You're reading a sample of this book. Get the full version here.
Let's Go Foundations › Routing requests
Previous · Contents · Next
Chapter 2.3.

Routing requests

Having a web application with just one route isn’t very exciting… or useful! Let’s add a couple more routes so that the application starts to shape up like this:

URL Pattern Handler Action
/ home Display the home page
/snippet/view snippetView Display a specific snippet
/snippet/create snippetCreate Create a new snippet

Reopen the main.go file and update it as follows:

File: main.go
package main

import (

func home(w http.ResponseWriter, r *http.Request) {
    w.Write([]byte("Hello from Snippetbox"))

// Add a snippetView handler function.
func snippetView(w http.ResponseWriter, r *http.Request) {
    w.Write([]byte("Display a specific snippet..."))

// Add a snippetCreate handler function.
func snippetCreate(w http.ResponseWriter, r *http.Request) {
    w.Write([]byte("Create a new snippet..."))

func main() {
    // Register the two new handler functions and corresponding URL patterns with
    // the servemux, in exactly the same way that we did before.
    mux := http.NewServeMux()
    mux.HandleFunc("/", home)
    mux.HandleFunc("/snippet/view", snippetView)
    mux.HandleFunc("/snippet/create", snippetCreate)

    log.Print("Starting server on :4000")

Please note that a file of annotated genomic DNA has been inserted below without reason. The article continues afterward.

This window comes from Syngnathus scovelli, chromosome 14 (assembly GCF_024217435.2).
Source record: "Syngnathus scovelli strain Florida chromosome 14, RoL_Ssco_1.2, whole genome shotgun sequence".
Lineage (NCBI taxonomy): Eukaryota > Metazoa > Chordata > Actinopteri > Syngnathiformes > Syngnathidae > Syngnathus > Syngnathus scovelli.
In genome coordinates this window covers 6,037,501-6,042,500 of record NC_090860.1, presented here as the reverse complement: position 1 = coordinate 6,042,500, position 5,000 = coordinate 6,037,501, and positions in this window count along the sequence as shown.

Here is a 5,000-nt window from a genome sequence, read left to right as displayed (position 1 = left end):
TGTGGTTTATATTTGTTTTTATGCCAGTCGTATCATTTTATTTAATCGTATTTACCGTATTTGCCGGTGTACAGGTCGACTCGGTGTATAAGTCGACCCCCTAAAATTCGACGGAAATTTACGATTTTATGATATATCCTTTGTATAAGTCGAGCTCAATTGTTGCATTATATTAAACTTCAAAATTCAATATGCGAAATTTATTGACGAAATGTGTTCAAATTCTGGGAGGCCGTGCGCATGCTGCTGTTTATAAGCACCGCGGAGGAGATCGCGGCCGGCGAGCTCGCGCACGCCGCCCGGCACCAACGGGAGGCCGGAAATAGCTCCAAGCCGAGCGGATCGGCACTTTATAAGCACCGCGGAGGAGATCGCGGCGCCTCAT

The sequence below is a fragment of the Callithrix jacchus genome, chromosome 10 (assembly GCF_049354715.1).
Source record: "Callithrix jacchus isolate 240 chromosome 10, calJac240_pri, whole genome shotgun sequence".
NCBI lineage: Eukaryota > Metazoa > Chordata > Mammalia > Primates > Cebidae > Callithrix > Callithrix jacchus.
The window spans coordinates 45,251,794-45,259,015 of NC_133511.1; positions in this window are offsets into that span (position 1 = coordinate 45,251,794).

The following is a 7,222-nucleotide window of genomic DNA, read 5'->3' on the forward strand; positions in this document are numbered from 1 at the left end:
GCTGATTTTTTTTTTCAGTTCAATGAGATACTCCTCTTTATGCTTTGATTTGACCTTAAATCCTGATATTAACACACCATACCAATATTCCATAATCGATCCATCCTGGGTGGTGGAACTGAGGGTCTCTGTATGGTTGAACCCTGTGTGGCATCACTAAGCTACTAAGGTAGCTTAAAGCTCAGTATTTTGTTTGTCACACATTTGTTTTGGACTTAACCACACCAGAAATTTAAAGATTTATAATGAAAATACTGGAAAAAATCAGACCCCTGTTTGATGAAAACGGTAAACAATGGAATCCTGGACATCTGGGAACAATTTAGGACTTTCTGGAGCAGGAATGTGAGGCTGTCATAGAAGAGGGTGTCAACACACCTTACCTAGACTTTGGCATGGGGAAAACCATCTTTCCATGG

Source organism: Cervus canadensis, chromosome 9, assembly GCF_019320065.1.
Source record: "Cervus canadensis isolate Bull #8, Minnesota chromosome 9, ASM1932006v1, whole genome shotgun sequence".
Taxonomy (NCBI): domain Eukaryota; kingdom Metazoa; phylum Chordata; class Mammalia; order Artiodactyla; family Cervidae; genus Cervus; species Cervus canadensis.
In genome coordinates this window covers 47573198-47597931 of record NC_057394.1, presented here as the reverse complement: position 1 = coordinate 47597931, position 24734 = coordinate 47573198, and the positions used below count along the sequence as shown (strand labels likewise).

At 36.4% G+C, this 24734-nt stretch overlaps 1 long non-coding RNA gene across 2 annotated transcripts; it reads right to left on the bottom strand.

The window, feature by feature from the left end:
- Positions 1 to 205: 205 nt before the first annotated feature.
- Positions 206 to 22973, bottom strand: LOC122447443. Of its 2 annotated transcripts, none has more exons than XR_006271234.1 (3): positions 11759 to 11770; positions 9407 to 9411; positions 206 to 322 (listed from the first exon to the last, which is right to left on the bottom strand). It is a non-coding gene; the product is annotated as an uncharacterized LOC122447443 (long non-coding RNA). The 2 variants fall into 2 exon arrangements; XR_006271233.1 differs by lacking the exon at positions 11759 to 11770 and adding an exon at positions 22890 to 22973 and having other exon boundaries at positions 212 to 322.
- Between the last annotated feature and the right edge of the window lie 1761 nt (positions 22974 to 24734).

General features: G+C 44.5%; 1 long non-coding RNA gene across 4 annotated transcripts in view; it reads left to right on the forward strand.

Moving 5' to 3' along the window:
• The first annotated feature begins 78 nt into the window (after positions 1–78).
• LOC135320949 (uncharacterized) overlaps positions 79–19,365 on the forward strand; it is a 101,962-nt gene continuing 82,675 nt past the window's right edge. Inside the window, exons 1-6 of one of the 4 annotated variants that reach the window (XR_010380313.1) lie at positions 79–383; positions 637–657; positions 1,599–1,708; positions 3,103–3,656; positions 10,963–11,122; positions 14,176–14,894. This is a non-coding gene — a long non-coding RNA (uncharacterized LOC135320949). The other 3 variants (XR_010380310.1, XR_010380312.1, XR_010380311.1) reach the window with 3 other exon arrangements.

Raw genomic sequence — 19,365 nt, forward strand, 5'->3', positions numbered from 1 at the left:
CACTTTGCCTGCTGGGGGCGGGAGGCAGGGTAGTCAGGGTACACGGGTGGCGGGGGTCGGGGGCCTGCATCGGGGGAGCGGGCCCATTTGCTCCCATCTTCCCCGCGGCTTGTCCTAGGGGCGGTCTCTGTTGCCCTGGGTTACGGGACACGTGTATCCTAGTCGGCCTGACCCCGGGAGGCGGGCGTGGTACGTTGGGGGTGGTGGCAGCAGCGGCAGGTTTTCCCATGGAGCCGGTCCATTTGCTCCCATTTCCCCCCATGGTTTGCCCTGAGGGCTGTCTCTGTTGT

err := http.ListenAndServe(":4000", mux)

Make sure these changes are saved and then restart the web application:

$ cd $HOME/code/snippetbox
$ go run .
2022/01/29 11:16:43 Starting server on :4000

If you visit the following links in your web browser you should now get the appropriate response for each route:


Fixed path and subtree patterns

Now that the two new routes are up and running let’s talk a bit of theory.

Go’s servemux supports two different types of URL patterns: fixed paths and subtree paths. Fixed paths don’t end with a trailing slash, whereas subtree paths do end with a trailing slash.

Our two new patterns — "/snippet/view" and "/snippet/create" — are both examples of fixed paths. In Go’s servemux, fixed path patterns like these are only matched (and the corresponding handler called) when the request URL path exactly matches the fixed path.